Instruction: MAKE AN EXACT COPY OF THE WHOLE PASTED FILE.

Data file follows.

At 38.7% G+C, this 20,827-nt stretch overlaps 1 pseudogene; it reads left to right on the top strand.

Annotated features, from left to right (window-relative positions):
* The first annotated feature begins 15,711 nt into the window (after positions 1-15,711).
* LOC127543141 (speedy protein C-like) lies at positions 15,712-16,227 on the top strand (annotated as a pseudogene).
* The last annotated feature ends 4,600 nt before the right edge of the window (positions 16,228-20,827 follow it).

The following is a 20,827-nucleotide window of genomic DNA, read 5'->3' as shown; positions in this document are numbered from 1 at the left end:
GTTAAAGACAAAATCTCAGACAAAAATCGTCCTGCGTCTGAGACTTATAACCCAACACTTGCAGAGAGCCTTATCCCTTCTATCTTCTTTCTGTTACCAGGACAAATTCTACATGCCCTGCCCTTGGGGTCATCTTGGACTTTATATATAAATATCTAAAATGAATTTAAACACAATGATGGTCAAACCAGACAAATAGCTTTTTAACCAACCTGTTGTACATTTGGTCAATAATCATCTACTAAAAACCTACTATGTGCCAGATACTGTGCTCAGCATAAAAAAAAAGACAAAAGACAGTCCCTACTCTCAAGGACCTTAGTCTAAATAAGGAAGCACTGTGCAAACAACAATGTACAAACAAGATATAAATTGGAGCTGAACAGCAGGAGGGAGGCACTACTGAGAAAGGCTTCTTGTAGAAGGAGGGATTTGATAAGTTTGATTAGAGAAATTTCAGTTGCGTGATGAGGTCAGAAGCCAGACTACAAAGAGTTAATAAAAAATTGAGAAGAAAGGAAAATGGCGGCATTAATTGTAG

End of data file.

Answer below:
At 38.7% G+C, this 20,827-nt stretch overlaps 1 pseudogene; it reads left to right on the top strand.

Annotated features, from left to right (window-relative positions):
* The first annotated feature begins 15,711 nt into the window (after positions 1-15,711).
* LOC127543141 (speedy protein C-like) lies at positions 15,712-16,227 on the top strand (annotated as a pseudogene).
* The last annotated feature ends 4,600 nt before the right edge of the window (positions 16,228-20,827 follow it).

The following is a 20,827-nucleotide window of genomic DNA, read 5'->3' as shown; positions in this document are numbered from 1 at the left end:
GTTAAAGACAAAATCTCAGACAAAAATCGTCCTGCGTCTGAGACTTATAACCCAACACTTGCAGAGAGCCTTATCCCTTCTATCTTCTTTCTGTTACCAGGACAAATTCTACATGCCCTGCCCTTGGGGTCATCTTGGACTTTATATATAAATATCTAAAATGAATTTAAACACAATGATGGTCAAACCAGACAAATAGCTTTTTAACCAACCTGTTGTACATTTGGTCAATAATCATCTACTAAAAACCTACTATGTGCCAGATACTGTGCTCAGCATAAAAAAAAAGACAAAAGACAGTCCCTACTCTCAAGGACCTTAGTCTAAATAAGGAAGCACTGTGCAAACAACAATGTACAAACAAGATATAAATTGGAGCTGAACAGCAGGAGGGAGGCACTACTGAGAAAGGCTTCTTGTAGAAGGAGGGATTTGATAAGTTTGATTAGAGAAATTTCAGTTGCGTGATGAGGTCAGAAGCCAGACTACAAAGAGTTAATAAAAAATTGAGAAGAAAGGAAAATGGCGGCATTAATTGTAG